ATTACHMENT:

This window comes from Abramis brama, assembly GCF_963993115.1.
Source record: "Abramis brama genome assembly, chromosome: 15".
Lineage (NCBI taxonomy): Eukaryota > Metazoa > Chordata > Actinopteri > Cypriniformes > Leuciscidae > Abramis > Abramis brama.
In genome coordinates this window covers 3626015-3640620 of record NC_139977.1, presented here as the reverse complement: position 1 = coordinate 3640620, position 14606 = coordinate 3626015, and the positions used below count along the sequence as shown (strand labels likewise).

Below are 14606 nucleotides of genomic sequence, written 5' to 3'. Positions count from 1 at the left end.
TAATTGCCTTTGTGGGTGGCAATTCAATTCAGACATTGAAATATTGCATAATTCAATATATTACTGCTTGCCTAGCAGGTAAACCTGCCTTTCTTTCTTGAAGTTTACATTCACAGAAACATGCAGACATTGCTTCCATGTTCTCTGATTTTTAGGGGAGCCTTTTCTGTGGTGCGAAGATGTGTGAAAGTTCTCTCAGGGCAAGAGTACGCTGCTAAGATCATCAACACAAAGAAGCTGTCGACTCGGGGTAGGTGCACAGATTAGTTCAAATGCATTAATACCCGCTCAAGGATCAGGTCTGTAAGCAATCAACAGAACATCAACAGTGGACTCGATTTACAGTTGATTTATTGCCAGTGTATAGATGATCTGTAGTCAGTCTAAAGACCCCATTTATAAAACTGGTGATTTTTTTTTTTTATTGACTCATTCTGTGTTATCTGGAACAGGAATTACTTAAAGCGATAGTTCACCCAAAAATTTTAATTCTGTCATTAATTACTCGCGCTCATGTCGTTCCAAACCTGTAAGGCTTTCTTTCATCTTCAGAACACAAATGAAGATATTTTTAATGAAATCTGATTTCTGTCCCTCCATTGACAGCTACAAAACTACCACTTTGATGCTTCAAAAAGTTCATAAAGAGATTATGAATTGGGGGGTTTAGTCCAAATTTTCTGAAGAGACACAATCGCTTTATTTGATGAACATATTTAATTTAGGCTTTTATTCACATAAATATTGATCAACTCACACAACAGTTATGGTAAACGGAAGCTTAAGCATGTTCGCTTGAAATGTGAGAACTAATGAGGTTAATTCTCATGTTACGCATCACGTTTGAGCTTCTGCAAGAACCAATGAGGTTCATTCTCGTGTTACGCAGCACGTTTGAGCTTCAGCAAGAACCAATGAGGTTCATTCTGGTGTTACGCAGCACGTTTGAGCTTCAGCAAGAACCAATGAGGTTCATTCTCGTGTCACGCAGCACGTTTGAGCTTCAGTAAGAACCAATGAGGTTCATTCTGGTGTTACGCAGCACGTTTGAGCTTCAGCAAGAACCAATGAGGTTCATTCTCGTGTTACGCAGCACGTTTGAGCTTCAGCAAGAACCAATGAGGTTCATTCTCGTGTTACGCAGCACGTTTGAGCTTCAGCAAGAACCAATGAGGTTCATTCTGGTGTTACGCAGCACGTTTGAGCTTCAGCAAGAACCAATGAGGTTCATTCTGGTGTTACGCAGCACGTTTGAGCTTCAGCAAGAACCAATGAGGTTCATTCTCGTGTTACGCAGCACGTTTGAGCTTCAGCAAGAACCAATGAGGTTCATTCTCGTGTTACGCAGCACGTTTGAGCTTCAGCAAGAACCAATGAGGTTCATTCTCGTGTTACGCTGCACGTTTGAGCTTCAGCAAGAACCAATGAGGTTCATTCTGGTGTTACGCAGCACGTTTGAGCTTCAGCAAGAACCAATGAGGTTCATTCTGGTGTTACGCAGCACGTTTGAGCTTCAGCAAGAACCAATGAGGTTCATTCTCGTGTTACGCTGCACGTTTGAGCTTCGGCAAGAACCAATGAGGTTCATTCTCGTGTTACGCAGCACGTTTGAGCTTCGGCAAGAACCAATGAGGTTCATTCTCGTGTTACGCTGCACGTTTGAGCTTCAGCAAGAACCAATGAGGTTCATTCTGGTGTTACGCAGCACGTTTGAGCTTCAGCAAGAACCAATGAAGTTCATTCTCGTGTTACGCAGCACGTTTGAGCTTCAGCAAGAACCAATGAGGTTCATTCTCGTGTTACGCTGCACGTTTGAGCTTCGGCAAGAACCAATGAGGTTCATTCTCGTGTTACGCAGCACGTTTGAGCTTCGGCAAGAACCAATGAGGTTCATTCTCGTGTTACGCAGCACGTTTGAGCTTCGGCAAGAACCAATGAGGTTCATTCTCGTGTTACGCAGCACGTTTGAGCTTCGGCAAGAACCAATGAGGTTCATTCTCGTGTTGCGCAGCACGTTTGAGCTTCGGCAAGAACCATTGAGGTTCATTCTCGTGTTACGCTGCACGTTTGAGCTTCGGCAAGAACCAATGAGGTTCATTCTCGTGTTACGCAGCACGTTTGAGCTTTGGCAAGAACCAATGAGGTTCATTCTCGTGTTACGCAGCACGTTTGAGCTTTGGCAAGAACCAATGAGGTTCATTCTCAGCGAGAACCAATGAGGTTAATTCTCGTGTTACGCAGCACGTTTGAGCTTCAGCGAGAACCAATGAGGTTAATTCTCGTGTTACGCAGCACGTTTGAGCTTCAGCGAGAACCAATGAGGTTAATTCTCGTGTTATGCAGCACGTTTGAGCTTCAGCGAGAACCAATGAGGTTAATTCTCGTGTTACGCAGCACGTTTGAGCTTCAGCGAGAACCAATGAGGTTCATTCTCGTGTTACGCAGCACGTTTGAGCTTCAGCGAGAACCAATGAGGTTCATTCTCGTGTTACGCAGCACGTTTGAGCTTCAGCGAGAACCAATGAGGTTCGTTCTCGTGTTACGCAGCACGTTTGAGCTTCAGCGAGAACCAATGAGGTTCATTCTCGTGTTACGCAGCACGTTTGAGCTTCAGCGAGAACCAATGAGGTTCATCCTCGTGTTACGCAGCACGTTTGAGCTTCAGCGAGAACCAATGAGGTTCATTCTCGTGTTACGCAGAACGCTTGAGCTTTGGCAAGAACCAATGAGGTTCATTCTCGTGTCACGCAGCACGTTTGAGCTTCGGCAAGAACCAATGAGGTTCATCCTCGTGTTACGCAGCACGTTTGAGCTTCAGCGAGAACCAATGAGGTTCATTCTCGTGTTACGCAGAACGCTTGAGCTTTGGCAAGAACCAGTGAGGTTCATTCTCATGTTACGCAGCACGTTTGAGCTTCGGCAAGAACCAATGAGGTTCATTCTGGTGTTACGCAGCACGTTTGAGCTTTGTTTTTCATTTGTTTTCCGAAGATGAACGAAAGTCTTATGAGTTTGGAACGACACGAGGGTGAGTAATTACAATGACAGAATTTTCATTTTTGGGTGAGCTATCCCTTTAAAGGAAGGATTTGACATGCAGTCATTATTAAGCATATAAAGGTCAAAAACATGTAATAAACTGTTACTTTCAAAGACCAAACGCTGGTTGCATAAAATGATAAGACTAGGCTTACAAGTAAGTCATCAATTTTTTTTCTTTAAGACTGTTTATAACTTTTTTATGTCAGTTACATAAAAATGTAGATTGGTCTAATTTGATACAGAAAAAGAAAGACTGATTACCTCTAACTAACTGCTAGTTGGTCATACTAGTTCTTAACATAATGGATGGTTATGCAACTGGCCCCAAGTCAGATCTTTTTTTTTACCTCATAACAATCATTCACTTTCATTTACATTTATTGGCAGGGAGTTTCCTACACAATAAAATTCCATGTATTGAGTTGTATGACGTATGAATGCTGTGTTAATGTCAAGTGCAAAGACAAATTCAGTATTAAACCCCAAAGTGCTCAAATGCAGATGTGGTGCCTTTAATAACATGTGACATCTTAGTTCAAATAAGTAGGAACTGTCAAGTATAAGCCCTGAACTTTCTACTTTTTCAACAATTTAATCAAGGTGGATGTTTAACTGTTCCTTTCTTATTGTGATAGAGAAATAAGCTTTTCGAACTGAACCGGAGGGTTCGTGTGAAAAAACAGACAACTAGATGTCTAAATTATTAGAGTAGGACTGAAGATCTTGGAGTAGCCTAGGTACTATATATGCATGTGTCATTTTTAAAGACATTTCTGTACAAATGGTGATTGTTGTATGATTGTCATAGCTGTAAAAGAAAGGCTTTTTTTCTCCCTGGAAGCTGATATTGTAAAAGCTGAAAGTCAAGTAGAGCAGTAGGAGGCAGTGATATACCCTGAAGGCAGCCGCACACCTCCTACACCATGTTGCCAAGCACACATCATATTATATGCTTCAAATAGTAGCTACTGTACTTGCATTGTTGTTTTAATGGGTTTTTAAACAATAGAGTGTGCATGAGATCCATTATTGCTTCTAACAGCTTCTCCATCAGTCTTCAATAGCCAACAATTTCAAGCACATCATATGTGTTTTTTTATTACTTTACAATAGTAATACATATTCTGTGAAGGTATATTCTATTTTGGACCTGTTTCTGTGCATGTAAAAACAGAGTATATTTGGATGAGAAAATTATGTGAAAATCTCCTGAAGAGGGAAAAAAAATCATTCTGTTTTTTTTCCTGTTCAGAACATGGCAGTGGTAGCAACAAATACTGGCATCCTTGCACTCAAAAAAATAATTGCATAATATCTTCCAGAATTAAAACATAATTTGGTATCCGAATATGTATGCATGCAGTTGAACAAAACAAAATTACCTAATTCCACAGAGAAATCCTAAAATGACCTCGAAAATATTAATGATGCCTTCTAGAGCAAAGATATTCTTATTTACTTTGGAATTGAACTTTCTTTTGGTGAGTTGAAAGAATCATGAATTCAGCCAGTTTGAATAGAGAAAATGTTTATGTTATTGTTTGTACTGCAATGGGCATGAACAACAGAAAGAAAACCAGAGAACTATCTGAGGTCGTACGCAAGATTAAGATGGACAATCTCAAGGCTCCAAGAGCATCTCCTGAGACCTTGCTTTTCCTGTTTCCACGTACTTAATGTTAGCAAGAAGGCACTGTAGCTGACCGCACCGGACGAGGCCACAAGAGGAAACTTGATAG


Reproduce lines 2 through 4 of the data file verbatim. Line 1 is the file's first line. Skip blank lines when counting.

Source record: "Abramis brama genome assembly, chromosome: 15".
Lineage (NCBI taxonomy): Eukaryota > Metazoa > Chordata > Actinopteri > Cypriniformes > Leuciscidae > Abramis > Abramis brama.
In genome coordinates this window covers 3626015-3640620 of record NC_139977.1, presented here as the reverse complement: position 1 = coordinate 3640620, position 14606 = coordinate 3626015, and the positions used below count along the sequence as shown (strand labels likewise).